Only now, years later as the effects are emerging and veterans are getting sick and dying, is it back on my radar, and even then the main reason is because of the tireless efforts of Jon Stewart. Yesterday (Tuesday) he was down in D.C. with a coalition of other advocates to lobby for the passage of a new bill which will 'list burn pit exposure as a presumptive condition for any service member who fought in the wars in Iraq and Afghanistan'. That'd mean no more having to fight tooth & nail to get care for issues the government knows is associated with the burn pits they instituted in the first place over safer but more costly methods.
I've written before about how Stewart is one of my heroes and every time he's in the news again it only reaffirms my feeling. The emotion in his voice there is real. Anyone can say they love & support The Troops™ but he whole-heartedly walks the talk.
From Fox News:
Over a year after helping 9/11 first responders receive access to a crucial compensation fund, the comedian and advocate has turned his focus toward helping the nearly 200,000 veterans who've said their health was compromised by their exposure to burn pits while serving overseas.
"The parallels are incredible. I'd say the only difference between what happened with the 9/11 community and what's happening with the veteran community is the 9/11 community was injured by toxic exposure from an enemy attack," Stewart said in an interview with Fox News' Investigative Unit.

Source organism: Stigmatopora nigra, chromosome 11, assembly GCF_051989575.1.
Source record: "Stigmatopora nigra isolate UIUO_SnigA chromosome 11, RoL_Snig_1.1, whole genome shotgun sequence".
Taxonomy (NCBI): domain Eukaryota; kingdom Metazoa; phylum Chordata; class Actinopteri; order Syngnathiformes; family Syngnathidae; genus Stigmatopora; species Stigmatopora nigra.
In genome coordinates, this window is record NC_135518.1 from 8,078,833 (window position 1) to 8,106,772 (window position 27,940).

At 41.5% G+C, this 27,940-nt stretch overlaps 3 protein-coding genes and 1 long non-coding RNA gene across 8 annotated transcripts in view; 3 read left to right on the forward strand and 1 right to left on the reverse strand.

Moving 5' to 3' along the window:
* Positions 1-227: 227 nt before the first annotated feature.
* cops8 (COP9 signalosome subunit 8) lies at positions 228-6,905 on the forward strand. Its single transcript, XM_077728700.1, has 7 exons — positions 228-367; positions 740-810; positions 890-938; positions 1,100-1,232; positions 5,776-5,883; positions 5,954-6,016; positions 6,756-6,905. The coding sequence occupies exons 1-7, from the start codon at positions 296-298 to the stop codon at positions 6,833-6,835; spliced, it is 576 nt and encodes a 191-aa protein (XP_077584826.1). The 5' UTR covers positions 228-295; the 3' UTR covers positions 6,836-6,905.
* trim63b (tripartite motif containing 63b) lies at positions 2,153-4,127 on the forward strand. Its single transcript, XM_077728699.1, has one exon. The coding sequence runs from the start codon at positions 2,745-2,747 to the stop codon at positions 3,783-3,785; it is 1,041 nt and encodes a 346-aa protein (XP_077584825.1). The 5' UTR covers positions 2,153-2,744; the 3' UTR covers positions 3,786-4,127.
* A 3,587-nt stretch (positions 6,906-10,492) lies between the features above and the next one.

"The veterans of Iraq and Afghanistan have been injured by the United States. We did this to ourselves. The smoke, the toxins, those pits were dug by contractors hired by the DOD. They knew about it. Their own reporting, internal reporting, shows the air quality, shows the variety of toxins" they were exposed to.
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If you're a post-9/11 veteran check out the CNAS site (CNAS = independent, bipartisan, nonprofit org that performs research/analysis to elevate convos on national security) and click on Iraq or Afghanistan, the years you were there, and you can see your subsequent exposure level. Mine is real comforting:
If you think you fall within the range sign up for the Burn Pit Registry, and if you need help with your benefits check out orgs like DAV. Even if time has passed it's not too late & they can guide you through the red tape & bureaucracy of the claims process. A lot of veterans fall into the 'well others had it worse, I shouldn't say anything about my experience' and that can't be further from the truth. Your info & care matters as much as anyone else's.
If you're a civilian who wants to help, put pressure on your representatives to get moving on 'The Presumptive Benefits for War Fighters Exposed to Burn Pits and Other Toxins Act'. (Easy to remember, right?! ha ha) According to Connecting Vets it will help us,
…cut through the red tape to switch the burden of proof from the veteran to VA. The legislation would require VA to provide benefits to veterans exposed to hazards during service who have one or more of the dozen of diseases included in the scope of the bill, such as "cancer of any type, chronic bronchitis, emphysema, lymphoma, Granulomatous disease, pulmonary fibrosis, sarcoidosis, asthma diagnosed after service" and more.
Help us get back to remembering the military smells that really matter like 'vomit in the barracks lounge', 'low grade strip club', regret' and/or 'way too much Axe body spray'.